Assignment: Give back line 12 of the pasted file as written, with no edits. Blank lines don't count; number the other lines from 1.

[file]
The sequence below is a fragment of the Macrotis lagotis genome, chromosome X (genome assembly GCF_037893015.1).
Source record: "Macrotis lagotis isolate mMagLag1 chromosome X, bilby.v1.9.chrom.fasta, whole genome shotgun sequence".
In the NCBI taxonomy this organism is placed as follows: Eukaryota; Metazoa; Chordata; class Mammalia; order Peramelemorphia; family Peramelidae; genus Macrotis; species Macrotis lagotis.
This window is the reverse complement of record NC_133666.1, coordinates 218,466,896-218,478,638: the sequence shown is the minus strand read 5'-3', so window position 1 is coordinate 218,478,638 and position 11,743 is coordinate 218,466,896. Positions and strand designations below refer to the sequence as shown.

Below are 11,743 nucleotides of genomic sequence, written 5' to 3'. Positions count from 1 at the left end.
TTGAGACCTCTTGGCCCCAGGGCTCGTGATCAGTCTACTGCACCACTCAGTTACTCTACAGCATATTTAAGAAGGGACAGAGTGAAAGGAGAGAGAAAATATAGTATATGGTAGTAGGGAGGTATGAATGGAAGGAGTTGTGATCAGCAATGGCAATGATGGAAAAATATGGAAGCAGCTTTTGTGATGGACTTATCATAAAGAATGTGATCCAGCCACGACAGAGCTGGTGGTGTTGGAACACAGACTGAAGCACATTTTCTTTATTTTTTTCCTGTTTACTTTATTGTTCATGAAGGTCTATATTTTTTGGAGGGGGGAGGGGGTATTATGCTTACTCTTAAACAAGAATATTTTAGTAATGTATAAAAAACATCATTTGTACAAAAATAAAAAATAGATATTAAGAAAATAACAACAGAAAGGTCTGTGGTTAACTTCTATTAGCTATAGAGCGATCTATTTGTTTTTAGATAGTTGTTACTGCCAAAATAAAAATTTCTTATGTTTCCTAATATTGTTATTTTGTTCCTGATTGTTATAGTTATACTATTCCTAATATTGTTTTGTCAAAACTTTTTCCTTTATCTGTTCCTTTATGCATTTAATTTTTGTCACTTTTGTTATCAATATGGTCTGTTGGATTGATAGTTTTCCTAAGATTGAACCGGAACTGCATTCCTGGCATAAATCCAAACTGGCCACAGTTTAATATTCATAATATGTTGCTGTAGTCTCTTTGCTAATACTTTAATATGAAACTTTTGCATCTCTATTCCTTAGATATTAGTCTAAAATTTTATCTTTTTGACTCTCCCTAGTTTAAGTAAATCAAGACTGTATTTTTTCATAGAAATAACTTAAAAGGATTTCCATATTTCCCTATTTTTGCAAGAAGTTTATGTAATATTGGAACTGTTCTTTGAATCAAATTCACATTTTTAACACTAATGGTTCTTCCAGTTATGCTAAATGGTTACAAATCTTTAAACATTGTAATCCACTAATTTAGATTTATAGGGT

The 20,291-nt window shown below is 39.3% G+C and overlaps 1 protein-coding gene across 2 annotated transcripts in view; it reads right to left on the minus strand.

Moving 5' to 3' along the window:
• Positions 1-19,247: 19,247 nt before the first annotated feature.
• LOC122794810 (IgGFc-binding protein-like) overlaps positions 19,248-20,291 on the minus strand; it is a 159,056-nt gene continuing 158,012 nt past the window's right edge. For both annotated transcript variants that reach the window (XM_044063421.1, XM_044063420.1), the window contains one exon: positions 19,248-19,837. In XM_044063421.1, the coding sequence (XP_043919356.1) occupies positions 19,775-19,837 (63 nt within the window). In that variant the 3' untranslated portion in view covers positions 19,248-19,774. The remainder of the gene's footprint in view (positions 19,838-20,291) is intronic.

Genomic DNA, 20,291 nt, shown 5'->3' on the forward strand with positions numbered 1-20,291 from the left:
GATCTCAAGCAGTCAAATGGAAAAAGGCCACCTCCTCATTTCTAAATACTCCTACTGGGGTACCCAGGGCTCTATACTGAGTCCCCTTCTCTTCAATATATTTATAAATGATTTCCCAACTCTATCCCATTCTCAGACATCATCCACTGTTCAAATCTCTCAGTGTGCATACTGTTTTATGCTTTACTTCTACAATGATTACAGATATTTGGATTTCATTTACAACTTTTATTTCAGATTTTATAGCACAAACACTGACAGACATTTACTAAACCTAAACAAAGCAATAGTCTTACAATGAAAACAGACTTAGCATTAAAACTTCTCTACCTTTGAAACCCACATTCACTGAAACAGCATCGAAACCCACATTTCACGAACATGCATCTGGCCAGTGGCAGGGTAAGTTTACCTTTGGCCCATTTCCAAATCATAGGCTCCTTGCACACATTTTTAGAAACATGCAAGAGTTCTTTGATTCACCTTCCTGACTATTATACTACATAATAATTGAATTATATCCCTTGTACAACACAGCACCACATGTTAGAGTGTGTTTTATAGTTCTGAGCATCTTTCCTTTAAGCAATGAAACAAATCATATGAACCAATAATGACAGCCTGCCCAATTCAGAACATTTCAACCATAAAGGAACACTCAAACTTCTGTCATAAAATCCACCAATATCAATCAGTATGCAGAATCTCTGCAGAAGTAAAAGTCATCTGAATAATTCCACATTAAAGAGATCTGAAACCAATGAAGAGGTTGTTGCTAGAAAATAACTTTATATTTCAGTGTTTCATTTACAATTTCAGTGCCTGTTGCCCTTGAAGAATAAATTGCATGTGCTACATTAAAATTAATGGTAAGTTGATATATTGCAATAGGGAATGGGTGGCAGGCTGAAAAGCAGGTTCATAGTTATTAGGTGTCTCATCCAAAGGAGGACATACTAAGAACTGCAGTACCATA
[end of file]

GATCTCAAGCAGTCAAATGGAAAAAGGCCACCTCCTCATTTCTAAATACTCCTACTGGGGTACCCAGGGCTCTATACTGAGTCCCCTTCTCTTCAATATATTTATAAATGATTTCCCAACTCTATCCCATTCTCAGACATCATCCACTGTTCAAATCTCTCAGTGTGCATACTGTTTTATGCTTTACTTCTACAATGATTACAGATATTTGGATTTCATTTACAACTTTTATTTCAGATTTTATAGCACAAACACTGACAGACATTTACTAAACCTAAACAAAGCAATAGTCTTACAATGAAAACAGACTTAGCATTAAAACTTCTCTACCTTTGAAACCCACATTCACTGAAACAGCATCGAAACCCACATTTCACGAACATGCATCTGGCCAGTGGCAGGGTAAGTTTACCTTTGGCCCATTTCCAAATCATAGGCTCCTTGCACACATTTTTAGAAACATGCAAGAGTTCTTTGATTCACCTTCCTGACTATTATACTACATAATAATTGAATTATATCCCTTGTACAACACAGCACCACATGTTAGAGTGTGTTTTATAGTTCTGAGCATCTTTCCTTTAAGCAATGAAACAAATCATATGAACCAATAATGACAGCCTGCCCAATTCAGAACATTTCAACCATAAAGGAACACTCAAACTTCTGTCATAAAATCCACCAATATCAATCAGTATGCAGAATCTCTGCAGAAGTAAAAGTCATCTGAATAATTCCACATTAAAGAGATCTGAAACCAATGAAGAGGTTGTTGCTAGAAAATAACTTTATATTTCAGTGTTTCATTTACAATTTCAGTGCCTGTTGCCCTTGAAGAATAAATTGCATGTGCTACATTAAAATTAATGGTAAGTTGATATATTGCAATAGGGAATGGGTGGCAGGCTGAAAAGCAGGTTCATAGTTATTAGGTGTCTCATCCAAAGGAGGACATACTAAGAACTGCAGTACCATA